‘This is about you.’
‘You need to put yourself first.’
‘Be kind to yourself.’
Who hasn’t heard this and dismissed it entirely?
I know I used to always snigger when it came up in the yoga videos I’ve been doing for years (sorry, Adriene).
I was always taught to think of others. Be kind to others. Think about what I say or do, how it will affect other people. Don’t be selfish. Don’t do something because you want to do it, but think how it will impact your friends, your family, your colleagues, people you don’t know but might suffer from your actions.
Be nice. Be gentle. Be self-effaced.
Put the needs of others before yours – after all, you are only one person. Think of how many people you can help by carrying a little more weight on your shoulders. And a little more. And a little more.
Go to work, even if you’re not feeling great. You don’t want to add to other people’s workload.
Be the confidant, the support system, the one who helps people with their issues and sweeps their own aside.
Lend a hand, an arm, your whole self.
I am not saying I was perfect. Oh no, I was constantly breaking these unwritten rules and feeling in the back of my mind that it was wrong. Taking a sick day for an ear infection, and berating myself for it. Screening my brother’s calls when I couldn’t deal with his pain. Feeling selfish. Feeling inadequate. Feeling guilty. Picking up the phone and dropping it back down again. Down. Down. Down.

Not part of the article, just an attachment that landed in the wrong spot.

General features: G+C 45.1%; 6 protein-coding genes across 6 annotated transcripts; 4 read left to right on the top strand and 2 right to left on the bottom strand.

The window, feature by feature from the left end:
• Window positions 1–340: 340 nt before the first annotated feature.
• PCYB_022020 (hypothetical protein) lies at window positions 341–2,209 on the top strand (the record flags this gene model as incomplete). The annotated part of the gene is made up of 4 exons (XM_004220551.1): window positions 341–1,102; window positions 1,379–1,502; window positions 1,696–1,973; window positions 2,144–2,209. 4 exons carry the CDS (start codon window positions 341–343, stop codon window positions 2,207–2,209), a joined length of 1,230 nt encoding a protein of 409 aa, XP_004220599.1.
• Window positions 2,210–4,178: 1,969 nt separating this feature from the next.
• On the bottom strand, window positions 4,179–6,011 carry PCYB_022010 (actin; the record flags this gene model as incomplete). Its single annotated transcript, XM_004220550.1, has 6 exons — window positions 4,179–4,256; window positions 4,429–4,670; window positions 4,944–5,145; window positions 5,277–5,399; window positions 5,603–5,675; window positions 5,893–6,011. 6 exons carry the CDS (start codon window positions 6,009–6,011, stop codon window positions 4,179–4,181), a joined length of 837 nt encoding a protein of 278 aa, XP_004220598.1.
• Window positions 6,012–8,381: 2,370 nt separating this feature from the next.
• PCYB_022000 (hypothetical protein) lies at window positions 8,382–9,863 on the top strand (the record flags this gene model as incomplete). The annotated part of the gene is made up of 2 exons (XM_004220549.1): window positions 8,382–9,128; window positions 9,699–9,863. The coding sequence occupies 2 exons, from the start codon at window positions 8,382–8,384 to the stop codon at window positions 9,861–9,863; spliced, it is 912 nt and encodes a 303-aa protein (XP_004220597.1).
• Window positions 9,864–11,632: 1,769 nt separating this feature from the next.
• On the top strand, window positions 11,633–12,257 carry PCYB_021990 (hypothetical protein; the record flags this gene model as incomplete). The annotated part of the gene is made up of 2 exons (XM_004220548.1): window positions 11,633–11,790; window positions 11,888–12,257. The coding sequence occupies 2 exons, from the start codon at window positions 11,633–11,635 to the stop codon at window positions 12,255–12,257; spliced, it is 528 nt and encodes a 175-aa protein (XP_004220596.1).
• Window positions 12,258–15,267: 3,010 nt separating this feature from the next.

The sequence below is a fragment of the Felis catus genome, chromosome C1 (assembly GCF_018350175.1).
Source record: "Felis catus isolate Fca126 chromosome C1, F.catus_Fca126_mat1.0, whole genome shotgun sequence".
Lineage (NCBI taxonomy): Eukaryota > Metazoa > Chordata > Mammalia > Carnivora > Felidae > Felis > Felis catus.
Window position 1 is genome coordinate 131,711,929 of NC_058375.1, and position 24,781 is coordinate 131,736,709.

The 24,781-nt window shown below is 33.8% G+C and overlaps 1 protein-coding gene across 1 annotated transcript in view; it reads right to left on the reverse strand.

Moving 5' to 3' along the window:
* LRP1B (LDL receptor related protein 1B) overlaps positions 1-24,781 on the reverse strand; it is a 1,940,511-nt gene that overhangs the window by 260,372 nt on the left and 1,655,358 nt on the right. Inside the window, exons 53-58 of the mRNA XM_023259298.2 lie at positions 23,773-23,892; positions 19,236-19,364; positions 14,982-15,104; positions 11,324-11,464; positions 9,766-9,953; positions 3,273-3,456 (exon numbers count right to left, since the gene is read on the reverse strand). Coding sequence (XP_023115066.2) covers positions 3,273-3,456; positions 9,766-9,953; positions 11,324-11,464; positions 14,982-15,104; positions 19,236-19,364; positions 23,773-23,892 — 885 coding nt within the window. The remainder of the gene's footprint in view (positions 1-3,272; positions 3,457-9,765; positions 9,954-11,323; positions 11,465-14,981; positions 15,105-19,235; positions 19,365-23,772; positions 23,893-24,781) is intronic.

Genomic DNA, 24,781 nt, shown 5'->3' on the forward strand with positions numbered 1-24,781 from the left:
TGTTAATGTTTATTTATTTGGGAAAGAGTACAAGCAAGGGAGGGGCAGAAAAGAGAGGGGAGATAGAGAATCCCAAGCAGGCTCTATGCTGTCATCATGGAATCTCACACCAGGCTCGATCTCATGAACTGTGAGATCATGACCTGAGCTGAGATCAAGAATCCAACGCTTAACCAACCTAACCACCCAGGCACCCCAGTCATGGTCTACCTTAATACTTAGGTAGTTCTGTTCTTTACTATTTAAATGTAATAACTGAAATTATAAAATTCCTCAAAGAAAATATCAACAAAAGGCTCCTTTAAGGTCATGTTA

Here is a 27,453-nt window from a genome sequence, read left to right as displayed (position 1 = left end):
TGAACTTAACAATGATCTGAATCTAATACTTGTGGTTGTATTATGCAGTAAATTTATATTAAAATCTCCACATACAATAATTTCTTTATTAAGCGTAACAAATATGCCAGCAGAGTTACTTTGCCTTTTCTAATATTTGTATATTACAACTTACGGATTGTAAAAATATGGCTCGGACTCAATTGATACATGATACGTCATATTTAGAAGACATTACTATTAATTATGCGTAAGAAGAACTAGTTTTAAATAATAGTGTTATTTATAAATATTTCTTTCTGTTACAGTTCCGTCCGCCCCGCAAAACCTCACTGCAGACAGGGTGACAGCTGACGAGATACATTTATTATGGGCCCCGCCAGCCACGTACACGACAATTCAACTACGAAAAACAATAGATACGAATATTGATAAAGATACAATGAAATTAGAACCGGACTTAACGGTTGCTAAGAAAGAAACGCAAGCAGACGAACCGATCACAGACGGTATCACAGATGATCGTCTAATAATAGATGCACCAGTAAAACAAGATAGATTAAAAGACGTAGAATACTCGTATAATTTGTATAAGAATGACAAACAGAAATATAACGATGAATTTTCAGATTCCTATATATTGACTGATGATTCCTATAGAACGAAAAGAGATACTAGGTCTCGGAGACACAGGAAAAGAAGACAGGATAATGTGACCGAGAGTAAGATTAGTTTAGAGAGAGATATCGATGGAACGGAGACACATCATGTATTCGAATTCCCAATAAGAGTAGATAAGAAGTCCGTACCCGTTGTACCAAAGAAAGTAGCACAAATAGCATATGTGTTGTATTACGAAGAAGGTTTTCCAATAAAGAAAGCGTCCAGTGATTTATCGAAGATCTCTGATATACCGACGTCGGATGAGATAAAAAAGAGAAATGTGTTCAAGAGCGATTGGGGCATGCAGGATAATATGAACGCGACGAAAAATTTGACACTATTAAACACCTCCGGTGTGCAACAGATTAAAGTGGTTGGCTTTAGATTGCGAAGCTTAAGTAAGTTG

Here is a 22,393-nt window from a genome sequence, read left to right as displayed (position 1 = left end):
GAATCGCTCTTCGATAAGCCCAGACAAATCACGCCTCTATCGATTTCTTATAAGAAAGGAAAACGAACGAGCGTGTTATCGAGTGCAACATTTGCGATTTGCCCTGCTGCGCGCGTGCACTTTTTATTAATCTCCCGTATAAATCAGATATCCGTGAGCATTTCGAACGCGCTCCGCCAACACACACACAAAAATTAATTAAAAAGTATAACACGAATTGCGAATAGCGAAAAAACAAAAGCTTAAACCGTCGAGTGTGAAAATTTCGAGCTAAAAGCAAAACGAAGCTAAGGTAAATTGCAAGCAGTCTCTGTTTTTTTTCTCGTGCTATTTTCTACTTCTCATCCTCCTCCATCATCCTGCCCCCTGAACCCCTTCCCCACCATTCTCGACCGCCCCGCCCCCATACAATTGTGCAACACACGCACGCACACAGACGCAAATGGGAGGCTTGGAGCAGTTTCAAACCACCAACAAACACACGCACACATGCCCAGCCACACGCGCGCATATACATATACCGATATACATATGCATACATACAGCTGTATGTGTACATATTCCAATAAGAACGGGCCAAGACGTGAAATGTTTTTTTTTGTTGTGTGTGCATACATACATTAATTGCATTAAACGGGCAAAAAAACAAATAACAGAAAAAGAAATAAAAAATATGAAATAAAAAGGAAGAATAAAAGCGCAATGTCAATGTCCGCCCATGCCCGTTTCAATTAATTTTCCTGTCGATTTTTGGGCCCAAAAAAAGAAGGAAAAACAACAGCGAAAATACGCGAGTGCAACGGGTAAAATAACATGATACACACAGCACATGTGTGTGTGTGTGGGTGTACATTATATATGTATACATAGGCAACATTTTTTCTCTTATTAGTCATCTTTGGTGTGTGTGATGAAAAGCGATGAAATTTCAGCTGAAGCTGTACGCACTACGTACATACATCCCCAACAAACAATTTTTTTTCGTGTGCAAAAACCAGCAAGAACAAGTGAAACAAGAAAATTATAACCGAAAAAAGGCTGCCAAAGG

Oh, guilt, my old trusted companion. How I got used to you, making it all about me in my quest to pretend I didn’t matter. That’s the real selfishness.
‘You need to forget everything else, and focus on you.’
It took a cancer diagnosis.
In that moment, within a split second, you realise it really is all about you.
It is your life on the line.
Of course, you think about your family, your friends, your partner. How it will impact them.
How you will impact them. It all comes back to you.
Was I lucky in that I didn’t have children or a long-term partner to think about, to care for, to support during my cancer journey? Probably. Lonelier, but easier.
Knowingly or not, through trial and error, I started putting myself first, and accepting it.
Very few people know this, but one of my first acts as a cancer patient was to break off a relationship that was only just starting. I am talking a few weeks of casual dating – nothing serious or committed by any means. At the time, I felt like it was the kind thing to do. We were barely more than strangers getting to know each other, who was I to bring him into my fast-spiralling life. I broke it off. No reason given. No mention of cancer. Just not feeling it.
I wasn’t feeling much of anything, to be honest.
Looking back, I think that was my first step in accepting that I needed to prioritise myself, and actually taking a step in that direction. I didn’t have the brainpower or emotional capacity to focus on another human being.